“So… um, I need to find someone called Cunoarda?” I asked quietly, gently easing myself into their range of perception once more. Kenneth looked up, his expression a bit stunned as if he was surprised I was there at all.
“Oh right. The mail. It needs delivered.” He put his papers down and looked at the bags. “Finish your drink and then take them outside, just read the names on the front and either someone will claim them or show you where to take them.”
I nodded and down the rest of the drink. I stood, shouldering the light bags and turned to leave. Before I had exited the small, cosy house he spoke again.
“Thanks. It’s a long way to come, I know. Once that’s done you can come back here and my sister should be back from the fields. She can help you get cleaned up and you can join us for a meal later.”
I nodded my thanks and gave him a smile before stepping out into the light. Ford had been caught and was roaming a paddock with some other horses. My personal saddlebags were set neatly against the wall of the house I had just left. I took off the large hat and heavy coat, setting them down on top of my bags. It was warm here, despite being northern. There were a lot of people here. It seemed to be a sort of village common green, with people milling and talking and doing small personal trades. I moved to a place where I could be seen, with eyes following me. Opening the bags I cleared my throat nervously. I didn’t like speaking in public at the best of times.
“Taran Jones…?” I said, reading the name from the first letter. A young man grinned and stepped forward, claiming the envelope from me with a thanks. As was customary, he pressed a small item into my hand to cover the cost of delivery. I looked down at it, amazed to see a delicately carved metal disc slightly bigger than an old fifty pence piece. I wasn’t sure exactly what the metal was, but it almost looked like silver to me. I slipped it into the bag.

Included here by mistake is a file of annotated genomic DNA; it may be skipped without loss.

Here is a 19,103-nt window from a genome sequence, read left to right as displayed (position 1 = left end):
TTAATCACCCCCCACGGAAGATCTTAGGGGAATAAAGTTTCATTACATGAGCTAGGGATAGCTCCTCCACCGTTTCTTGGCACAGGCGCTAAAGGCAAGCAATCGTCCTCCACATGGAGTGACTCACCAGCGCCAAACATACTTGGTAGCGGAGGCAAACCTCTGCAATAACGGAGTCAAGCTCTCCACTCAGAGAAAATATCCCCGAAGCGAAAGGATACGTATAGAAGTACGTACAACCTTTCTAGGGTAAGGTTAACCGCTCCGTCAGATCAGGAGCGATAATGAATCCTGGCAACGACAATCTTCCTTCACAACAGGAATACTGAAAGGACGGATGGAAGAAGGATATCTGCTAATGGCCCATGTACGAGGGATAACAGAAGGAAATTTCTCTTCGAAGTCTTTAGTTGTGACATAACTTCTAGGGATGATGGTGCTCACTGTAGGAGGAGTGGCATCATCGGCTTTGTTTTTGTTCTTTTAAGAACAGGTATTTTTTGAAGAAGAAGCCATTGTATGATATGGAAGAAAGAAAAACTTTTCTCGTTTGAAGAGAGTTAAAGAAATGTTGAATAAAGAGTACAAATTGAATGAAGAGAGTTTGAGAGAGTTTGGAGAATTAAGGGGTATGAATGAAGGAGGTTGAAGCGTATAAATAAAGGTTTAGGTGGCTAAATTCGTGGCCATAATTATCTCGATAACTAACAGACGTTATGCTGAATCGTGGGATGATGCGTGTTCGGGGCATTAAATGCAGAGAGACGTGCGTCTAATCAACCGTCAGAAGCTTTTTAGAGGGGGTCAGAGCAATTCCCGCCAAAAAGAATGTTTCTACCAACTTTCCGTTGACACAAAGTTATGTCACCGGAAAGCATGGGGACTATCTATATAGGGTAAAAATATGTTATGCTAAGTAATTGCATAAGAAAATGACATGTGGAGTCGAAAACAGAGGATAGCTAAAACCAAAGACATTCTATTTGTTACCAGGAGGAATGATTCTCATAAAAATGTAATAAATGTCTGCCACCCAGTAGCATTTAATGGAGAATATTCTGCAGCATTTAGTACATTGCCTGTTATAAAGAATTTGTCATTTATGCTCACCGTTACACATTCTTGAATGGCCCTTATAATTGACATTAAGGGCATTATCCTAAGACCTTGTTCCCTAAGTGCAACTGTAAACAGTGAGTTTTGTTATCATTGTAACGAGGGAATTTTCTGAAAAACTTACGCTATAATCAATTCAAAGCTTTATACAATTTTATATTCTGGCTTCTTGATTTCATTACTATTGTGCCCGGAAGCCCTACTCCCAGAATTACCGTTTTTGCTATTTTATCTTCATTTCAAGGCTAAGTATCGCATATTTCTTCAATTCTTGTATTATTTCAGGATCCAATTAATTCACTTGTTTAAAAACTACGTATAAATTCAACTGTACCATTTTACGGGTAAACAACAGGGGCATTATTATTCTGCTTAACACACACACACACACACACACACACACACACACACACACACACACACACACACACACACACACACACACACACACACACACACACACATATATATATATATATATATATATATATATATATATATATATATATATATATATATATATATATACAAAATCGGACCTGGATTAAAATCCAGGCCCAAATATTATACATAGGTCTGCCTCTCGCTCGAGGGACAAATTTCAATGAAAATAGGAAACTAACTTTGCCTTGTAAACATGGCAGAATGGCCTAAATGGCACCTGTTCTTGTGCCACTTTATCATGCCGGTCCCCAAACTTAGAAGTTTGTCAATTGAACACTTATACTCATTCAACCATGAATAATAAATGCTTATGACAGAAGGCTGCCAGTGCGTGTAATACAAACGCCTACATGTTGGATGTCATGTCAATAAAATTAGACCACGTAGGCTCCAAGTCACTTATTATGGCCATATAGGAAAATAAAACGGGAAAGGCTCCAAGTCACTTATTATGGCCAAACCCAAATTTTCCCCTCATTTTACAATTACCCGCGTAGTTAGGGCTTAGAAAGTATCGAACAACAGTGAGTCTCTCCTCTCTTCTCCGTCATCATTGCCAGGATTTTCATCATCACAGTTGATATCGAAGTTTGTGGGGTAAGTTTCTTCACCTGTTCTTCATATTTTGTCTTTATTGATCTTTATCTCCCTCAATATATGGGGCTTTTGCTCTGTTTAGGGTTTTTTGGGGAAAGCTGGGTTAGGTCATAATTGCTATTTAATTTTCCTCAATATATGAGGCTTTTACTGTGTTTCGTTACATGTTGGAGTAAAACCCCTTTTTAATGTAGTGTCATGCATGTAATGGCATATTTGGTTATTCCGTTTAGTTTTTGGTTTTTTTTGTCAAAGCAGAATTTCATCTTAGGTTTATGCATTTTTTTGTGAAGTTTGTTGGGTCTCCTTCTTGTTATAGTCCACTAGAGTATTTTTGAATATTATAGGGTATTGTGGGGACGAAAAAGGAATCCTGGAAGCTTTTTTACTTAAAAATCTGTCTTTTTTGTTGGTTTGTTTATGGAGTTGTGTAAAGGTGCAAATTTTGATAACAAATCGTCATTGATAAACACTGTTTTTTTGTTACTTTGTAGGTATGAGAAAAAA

“Castantin Layne?” I said with more confidence. A similar exchange of letter and small item (this time a bead that might have been some kind of semi precious stone) occurred. She smiled and continued this pattern. On the occasion that no one claimed the mail someone would usually point in this direction or that, mentioning a farm or a field or perhaps someone who was merely at home. Sometimes one of the local children would grab the package or letter and dash off with it, returning with my payment and often an apple or similar treat for themselves. Eventually, as the day wore on my bag became heavy with trinkets and light of letters. Save one.
“Cunoarda?” I asked, looking around. There was only one name on the envelope and I hoped there was only one person with that name. After a moment a woman made her way through the diminishing crowd. She reached out her hand, smiling softly.
I would be lying if I told you that she wasn’t beautiful or graceful. And I’d be lying if I said I wasn’t immediately entranced by her, but it wasn’t lust or desire that caused it. She smiled at me with plump lips, a sedate and undecorated sort of natural pink. Her hand was slender, but strong. She clearly worked hard. Her hair was a deep red, so deep in fact that I would be tempted to say that it wasn’t natural. And her eyes… perhaps it was those that case me to almost drop the letter into her hand. They were bright shining blue, almost as if the light shone from behind like a stained glass window (in truth that was merely an illusion caused by the late afternoon sun). They looked almost feline, in a way, as if she could see right through anyone.
“Is this from the Romany?” she asked, pouting delicately as she turned the letter over in her hand and regarded the seal. I nodded. Her voice had a curious quality, like the accent of someone who had been born in one country and had spent years in another. Her fingers danced over the wax seal, but she didn’t pop it open yet.
“You’re staying with Kenneth, right?” she asked with her unusually musical voice.
“I’m honestly not sure.” I shrugged. She grinned and shook her head, reaching out a hand.
“He’s not exactly informative is he? Come on, his sister should be coming home around now, she’ll sort you out. She’s much better with people than Kenneth, though he runs a fine village.” She sighed, tugging me and the mailbag along behind her. She didn’t take me inside the hut I’d come out of though, taking me into one a little way away. It was slightly smaller, but equally comfortable.